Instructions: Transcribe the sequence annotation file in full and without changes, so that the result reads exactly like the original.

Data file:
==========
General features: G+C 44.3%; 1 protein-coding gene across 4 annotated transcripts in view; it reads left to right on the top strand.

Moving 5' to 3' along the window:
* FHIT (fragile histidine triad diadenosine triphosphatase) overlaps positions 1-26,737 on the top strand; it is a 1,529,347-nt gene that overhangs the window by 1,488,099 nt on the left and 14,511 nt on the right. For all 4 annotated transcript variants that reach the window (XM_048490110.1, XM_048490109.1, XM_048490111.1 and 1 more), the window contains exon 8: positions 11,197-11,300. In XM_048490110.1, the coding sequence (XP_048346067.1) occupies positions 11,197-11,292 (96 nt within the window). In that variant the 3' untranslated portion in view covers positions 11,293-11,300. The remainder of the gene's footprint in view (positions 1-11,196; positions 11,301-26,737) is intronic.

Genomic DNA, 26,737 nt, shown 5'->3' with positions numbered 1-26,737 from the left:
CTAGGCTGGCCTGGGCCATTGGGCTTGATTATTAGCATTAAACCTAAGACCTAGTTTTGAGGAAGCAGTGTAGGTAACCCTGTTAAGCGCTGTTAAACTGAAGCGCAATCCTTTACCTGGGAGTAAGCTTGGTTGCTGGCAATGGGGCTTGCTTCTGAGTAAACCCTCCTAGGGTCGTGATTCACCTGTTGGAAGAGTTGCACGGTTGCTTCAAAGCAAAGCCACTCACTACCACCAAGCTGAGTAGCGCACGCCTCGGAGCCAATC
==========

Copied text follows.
General features: G+C 44.3%; 1 protein-coding gene across 4 annotated transcripts in view; it reads left to right on the top strand.

Moving 5' to 3' along the window:
* FHIT (fragile histidine triad diadenosine triphosphatase) overlaps positions 1-26,737 on the top strand; it is a 1,529,347-nt gene that overhangs the window by 1,488,099 nt on the left and 14,511 nt on the right. For all 4 annotated transcript variants that reach the window (XM_048490110.1, XM_048490109.1, XM_048490111.1 and 1 more), the window contains exon 8: positions 11,197-11,300. In XM_048490110.1, the coding sequence (XP_048346067.1) occupies positions 11,197-11,292 (96 nt within the window). In that variant the 3' untranslated portion in view covers positions 11,293-11,300. The remainder of the gene's footprint in view (positions 1-11,196; positions 11,301-26,737) is intronic.

Genomic DNA, 26,737 nt, shown 5'->3' with positions numbered 1-26,737 from the left:
CTAGGCTGGCCTGGGCCATTGGGCTTGATTATTAGCATTAAACCTAAGACCTAGTTTTGAGGAAGCAGTGTAGGTAACCCTGTTAAGCGCTGTTAAACTGAAGCGCAATCCTTTACCTGGGAGTAAGCTTGGTTGCTGGCAATGGGGCTTGCTTCTGAGTAAACCCTCCTAGGGTCGTGATTCACCTGTTGGAAGAGTTGCACGGTTGCTTCAAAGCAAAGCCACTCACTACCACCAAGCTGAGTAGCGCACGCCTCGGAGCCAATC